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  Pariah One Of The Girls
Year: 2011
Director: Dee Rees
Stars: Adepero Oduye, Kim Wayans, Aasha Davis, Pernell Walker, Charles Parnell, Sahra Mallesse, Shamika Cotton, Raymond Anthony Thomas, Afton Williamson, Zabryna Guevara, Kim Sykes, Rob Morgan, Nina Daniels, Jeremie Harris
Genre: DramaBuy from Amazon
Rating:  7 (from 1 vote)
Review: Alike (Adepero Oduye) is a seventeen-year-old high school student who has been hoping to pursue her interest in creative writing and take that interest to college after she graduates. But there is an inner life she has that is really only known to her best friend Laura (Pernell Walker), for they are both lesbians, it's just that Laura has ventured out of the closet, for better or worse - her mother, for one, has stopped speaking to her as a result and threw her out of the house. This experience makes Alike wary of talking plainly to her parents (Kim Wayans and Charles Parnell), though her little sister has already twigged about Alike's gender...

Pariah was one of what became an avalanche of gay coming of age movies over the next few years, not that it was unique in 2011 when it was initially released, but it did seem to be at the forefront of a genre telling non-hetero kids that their feelings and emotions were perfectly fine and not to feel like a freak for cultivating them. Of course, plenty of those kids were able to come to terms with that with the help of their friends and families without the help of a bunch of well-meaning movies, but it seemed during this era that characters every type of person could identify with had grown in importance, and efforts like this were a big reason for that.

It was not sheer tokenism, either, as filmmakers were aware recognising yourself on the screen was a good way of snaring an audience, though the matter of whether you would give films a try if you did not recognise yourself was a thornier proposition, as watching something when the only question in your mind was "Why am I not in this?" could be a double-edged sword. Especially when that question did not necessarily apply to minorities in any major society, and the danger of marginalising these minority stories was ever-present, placing them firmly in a ghetto of their own devising that were preaching to the choir, intentionally or otherwise.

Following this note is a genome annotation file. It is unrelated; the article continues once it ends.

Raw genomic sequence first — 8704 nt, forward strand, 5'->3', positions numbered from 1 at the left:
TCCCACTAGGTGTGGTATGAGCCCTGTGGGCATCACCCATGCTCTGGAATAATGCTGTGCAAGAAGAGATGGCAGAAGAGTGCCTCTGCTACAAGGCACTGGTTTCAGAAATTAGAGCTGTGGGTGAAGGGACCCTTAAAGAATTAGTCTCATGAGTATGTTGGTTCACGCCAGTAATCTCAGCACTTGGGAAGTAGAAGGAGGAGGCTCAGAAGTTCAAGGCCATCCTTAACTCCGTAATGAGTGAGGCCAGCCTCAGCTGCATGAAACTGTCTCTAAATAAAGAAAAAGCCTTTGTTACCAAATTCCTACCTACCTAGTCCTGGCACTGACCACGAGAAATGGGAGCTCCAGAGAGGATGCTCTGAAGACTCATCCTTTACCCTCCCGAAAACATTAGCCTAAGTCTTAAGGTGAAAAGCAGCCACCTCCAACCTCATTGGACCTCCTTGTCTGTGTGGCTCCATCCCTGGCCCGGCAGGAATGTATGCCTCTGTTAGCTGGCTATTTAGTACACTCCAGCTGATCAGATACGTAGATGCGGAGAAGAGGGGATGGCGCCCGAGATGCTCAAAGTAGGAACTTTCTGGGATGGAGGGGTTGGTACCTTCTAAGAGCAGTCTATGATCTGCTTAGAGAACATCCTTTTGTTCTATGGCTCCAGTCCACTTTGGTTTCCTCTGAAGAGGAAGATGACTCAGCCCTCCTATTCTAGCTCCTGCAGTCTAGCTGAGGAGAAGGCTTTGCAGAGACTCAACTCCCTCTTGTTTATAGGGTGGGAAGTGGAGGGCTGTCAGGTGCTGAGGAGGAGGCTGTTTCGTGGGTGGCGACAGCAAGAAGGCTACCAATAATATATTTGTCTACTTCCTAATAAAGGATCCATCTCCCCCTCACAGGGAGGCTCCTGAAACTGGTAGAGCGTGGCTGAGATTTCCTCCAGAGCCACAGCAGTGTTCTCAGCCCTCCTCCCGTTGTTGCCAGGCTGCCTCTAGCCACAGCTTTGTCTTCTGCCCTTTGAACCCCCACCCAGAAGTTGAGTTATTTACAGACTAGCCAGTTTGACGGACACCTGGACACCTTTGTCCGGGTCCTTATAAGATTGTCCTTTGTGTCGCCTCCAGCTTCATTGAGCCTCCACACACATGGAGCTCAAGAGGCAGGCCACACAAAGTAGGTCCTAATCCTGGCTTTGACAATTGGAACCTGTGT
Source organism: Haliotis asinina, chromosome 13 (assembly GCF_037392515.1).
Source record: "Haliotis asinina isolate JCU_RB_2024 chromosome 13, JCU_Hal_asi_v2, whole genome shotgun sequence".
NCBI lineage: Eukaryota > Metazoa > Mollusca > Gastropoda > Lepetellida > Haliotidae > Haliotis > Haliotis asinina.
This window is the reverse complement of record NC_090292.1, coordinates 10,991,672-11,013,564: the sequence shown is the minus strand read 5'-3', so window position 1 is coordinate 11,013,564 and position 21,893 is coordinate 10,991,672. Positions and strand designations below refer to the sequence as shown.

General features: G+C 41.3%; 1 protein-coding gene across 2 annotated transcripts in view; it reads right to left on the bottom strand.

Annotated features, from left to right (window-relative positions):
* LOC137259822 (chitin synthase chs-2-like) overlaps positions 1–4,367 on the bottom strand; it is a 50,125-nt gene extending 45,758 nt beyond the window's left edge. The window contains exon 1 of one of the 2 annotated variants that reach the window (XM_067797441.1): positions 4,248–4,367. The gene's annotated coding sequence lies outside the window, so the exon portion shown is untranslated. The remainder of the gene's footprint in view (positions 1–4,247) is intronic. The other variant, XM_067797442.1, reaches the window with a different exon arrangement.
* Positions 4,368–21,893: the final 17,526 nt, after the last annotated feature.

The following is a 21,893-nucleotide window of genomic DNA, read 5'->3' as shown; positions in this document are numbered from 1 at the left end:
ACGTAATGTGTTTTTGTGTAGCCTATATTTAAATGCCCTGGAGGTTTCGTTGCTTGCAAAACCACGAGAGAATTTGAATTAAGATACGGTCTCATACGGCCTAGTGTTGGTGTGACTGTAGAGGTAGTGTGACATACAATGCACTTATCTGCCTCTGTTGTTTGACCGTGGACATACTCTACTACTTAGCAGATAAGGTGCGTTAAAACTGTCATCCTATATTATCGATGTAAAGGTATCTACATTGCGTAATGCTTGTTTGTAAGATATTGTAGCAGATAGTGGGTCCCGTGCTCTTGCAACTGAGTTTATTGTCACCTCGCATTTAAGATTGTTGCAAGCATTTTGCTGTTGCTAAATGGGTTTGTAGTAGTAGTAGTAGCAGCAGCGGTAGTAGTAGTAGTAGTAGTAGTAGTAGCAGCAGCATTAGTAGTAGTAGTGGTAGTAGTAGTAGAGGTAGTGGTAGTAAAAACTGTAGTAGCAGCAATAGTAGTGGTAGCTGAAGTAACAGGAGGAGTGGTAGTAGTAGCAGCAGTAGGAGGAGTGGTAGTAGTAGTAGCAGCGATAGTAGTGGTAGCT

Where did that leave Pariah? The tale of a black teen lesbian may have sounded like a box-ticking exercise on paper, but if you were to give it a try, no matter your race or orientation, then you may be pleasantly surprised as Oduye (who was in her thirties at the time!) proved sympathetic in creating a personality you genuinely felt for when things don't work out fairly for Alike. Indeed, there are so many obstacles in the path to her happiness that it could leave you hankering after a gay movie that did not see fit to put their protagonists through so much heartache, and that this was a cliché we might be better leaving behind, or anyway adapting into a fresher set of plot points, which Pariah did not, particularly.

That title, for a start, indicated Alike was going to be put through a tough time as she forged her own existence, so not only did she meet opposition from her parents, with her mother suddenly turning deeply religious when it transpires her daughter prefers girls to boys, or the crush she actually loses her virginity to having an awkward reaction the morning after, but we are made aware of the wider community making life difficult for lesbians who refuse to conform to the overarching norms. Little wonder Alike is so guarded and reluctant to be frank about who she is inside with everyone in her life - even Laura grows standoffish when our heroine begins to bloom from out of her shadow, despite encouraging her to do so at the earlier stages of the narrative. What you were offered was a movie that may have been done to death in the years since, and could do with more acceptance for Alike to give us (or those like her) hope, but considering the slender means it was made on was quite an accomplishment. Yet Moonlight rather stole its thunder in the grander scheme of things.

[The Criterion Collection release this on Blu-ray with these features:

2K digital transfer, with 5.1 surround DTS-HD Master Audio soundtrack on the Blu-ray
New conversation between director Dee Rees and filmmaker and professor Michelle Parkerson
New cast reunion featuring Rees and actors Adepero Oduye, Pernell Walker, Kim Wayans, Charles Parnell, and Aasha Davis, moderated by film scholar Jacqueline Stewart
New program on the making of the film, featuring Rees, cinematographer Bradford Young, production designer Inbal Weinberg, producer Nekisa Cooper, and editor Mako Kamitsuna, moderated by Stewart
New interview with film scholar Kara Keeling, author of Queer Times, Black Futures
English subtitles for the deaf and hard of hearing
PLUS: An essay by critic Cassie da Costa.]
Reviewer: Graeme Clark


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